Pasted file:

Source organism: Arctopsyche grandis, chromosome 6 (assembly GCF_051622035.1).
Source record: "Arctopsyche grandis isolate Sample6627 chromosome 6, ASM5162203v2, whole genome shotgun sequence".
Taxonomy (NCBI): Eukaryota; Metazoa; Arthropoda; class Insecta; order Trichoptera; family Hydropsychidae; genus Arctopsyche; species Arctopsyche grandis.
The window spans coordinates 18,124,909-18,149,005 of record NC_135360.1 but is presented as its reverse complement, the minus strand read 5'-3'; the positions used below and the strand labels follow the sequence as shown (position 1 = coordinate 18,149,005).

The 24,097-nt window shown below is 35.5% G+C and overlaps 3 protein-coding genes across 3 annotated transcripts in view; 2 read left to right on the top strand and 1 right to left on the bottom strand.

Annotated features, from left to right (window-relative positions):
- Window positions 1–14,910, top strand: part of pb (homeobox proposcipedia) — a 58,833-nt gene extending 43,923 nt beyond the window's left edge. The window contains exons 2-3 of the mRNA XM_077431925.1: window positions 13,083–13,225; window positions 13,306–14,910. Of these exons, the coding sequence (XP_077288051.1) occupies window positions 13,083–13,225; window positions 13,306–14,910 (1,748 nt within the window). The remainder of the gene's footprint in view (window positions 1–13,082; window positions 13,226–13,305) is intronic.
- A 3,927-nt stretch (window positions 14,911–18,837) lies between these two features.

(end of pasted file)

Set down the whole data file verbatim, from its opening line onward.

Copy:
Source organism: Arctopsyche grandis, chromosome 6 (assembly GCF_051622035.1).
Source record: "Arctopsyche grandis isolate Sample6627 chromosome 6, ASM5162203v2, whole genome shotgun sequence".
Taxonomy (NCBI): Eukaryota; Metazoa; Arthropoda; class Insecta; order Trichoptera; family Hydropsychidae; genus Arctopsyche; species Arctopsyche grandis.
The window spans coordinates 18,124,909-18,149,005 of record NC_135360.1 but is presented as its reverse complement, the minus strand read 5'-3'; the positions used below and the strand labels follow the sequence as shown (position 1 = coordinate 18,149,005).

The 24,097-nt window shown below is 35.5% G+C and overlaps 3 protein-coding genes across 3 annotated transcripts in view; 2 read left to right on the top strand and 1 right to left on the bottom strand.

Annotated features, from left to right (window-relative positions):
- Window positions 1–14,910, top strand: part of pb (homeobox proposcipedia) — a 58,833-nt gene extending 43,923 nt beyond the window's left edge. The window contains exons 2-3 of the mRNA XM_077431925.1: window positions 13,083–13,225; window positions 13,306–14,910. Of these exons, the coding sequence (XP_077288051.1) occupies window positions 13,083–13,225; window positions 13,306–14,910 (1,748 nt within the window). The remainder of the gene's footprint in view (window positions 1–13,082; window positions 13,226–13,305) is intronic.
- A 3,927-nt stretch (window positions 14,911–18,837) lies between these two features.